Dr. Cortez: Hypertrophic cardiomyopathy what we talked about is a genetic condition, it is most typically familial, it is possible that you’re the first person in a family to have it but it is a genetic disease. Coronary artery abnormalities are not genetic and so those can happen sporadically in families.
Dr. Mike Patrick: And this is really just a difference in where the coronary artery comes off of the heart.
Dr. Cortez: Where comes off the aorta, yes.
Dr. Mike Patrick: And then there’s one other in particular that I wanted to talk about called Long QT syndrome, what is that?
Dr. Cortez: Long QT syndrome is what’s called a channelopathy. This is specifically a patient who has a normal heart and so I like to tell my patients that I’m a glorified electrician. I’m not a plumber, I don’t deal with walls, I don’t deal with valves, I’m an electrician and so long QT syndrome is actually an abnormality within the electrical system and how the heart electrically resets itself and how long the heart is vulnerable to rhythm problems.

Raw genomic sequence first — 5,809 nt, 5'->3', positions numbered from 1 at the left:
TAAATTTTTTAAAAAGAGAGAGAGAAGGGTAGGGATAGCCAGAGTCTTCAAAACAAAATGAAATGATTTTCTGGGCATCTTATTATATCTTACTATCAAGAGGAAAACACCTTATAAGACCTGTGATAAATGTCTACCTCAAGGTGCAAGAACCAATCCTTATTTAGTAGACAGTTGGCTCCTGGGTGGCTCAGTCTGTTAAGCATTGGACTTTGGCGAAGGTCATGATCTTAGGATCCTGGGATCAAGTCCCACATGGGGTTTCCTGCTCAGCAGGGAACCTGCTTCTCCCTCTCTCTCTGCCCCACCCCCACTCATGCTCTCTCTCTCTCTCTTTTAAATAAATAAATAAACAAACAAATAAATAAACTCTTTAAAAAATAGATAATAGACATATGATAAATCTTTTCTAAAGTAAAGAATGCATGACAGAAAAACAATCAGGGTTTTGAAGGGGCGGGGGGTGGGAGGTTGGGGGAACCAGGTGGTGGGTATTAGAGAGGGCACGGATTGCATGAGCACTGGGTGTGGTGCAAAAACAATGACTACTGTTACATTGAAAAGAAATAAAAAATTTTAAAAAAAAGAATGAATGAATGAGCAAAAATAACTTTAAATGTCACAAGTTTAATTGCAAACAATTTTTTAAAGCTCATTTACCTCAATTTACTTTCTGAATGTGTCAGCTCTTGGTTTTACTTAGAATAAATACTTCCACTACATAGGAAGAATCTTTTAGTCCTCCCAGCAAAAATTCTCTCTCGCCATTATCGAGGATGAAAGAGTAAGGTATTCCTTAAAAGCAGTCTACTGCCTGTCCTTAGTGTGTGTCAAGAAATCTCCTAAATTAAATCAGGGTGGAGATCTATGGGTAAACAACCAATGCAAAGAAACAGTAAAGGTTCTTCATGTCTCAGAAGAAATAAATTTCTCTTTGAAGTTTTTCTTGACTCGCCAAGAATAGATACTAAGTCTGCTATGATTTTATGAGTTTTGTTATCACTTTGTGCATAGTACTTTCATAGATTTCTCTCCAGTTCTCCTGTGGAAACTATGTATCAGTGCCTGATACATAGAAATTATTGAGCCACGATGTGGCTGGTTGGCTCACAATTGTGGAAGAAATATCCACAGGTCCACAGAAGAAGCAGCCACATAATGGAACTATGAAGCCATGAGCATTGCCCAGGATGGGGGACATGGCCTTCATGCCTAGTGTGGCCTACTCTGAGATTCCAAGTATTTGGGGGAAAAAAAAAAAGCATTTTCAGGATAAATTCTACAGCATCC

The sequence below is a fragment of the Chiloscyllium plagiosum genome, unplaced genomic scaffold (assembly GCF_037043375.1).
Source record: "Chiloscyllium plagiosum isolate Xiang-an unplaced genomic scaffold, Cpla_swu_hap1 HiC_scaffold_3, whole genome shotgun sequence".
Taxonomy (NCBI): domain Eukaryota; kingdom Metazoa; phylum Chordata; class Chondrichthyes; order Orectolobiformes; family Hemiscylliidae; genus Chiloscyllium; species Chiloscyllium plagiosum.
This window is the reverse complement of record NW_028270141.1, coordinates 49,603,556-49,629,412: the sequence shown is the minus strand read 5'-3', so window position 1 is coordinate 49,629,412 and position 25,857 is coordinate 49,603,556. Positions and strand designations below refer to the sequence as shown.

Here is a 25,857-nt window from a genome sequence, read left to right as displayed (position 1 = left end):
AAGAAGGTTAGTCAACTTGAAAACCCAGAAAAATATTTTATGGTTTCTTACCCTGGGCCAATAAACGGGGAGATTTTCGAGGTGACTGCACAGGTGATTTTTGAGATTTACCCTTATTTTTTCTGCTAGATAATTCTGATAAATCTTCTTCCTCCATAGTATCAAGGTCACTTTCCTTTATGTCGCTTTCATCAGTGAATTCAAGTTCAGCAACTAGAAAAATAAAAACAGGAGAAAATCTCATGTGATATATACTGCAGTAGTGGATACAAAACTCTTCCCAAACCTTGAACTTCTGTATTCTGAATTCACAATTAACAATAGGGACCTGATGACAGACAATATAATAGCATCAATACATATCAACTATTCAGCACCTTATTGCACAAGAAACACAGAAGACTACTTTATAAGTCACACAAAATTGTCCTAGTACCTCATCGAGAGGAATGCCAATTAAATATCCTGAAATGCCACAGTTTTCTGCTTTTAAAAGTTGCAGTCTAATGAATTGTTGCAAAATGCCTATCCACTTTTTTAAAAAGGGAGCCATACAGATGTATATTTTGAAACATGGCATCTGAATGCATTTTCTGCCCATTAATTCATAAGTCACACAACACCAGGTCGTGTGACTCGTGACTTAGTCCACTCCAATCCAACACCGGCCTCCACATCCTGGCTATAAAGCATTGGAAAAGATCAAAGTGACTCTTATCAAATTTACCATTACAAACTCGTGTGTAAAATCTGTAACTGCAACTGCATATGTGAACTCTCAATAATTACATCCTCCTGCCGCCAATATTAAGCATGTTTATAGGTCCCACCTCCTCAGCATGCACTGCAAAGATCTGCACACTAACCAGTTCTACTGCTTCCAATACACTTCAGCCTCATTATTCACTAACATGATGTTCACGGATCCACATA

And so it is, you can look at a child, they look normal, you can do an Echo on the child, their Echo is completely normal but what they have an abnormality is in the electrical system and how it resets itself.
Dr. Mike Patrick: Some of the causes of these could be abnormal electrical system of the heart that was undiagnosed, you don’t really know about it and it suddenly causes a problem. The muscle of the heart being too thick, or the coronary arteries being in a place where they may not get good blood flow during high levels of activity. In particular the hypertrophic cardiomyopathy, the thick muscle. Since it runs in the family, is that something where if you know that you have that problem you probably have other people in your family know so that they could possibly be screened to see if they have it before there’s an actual issue?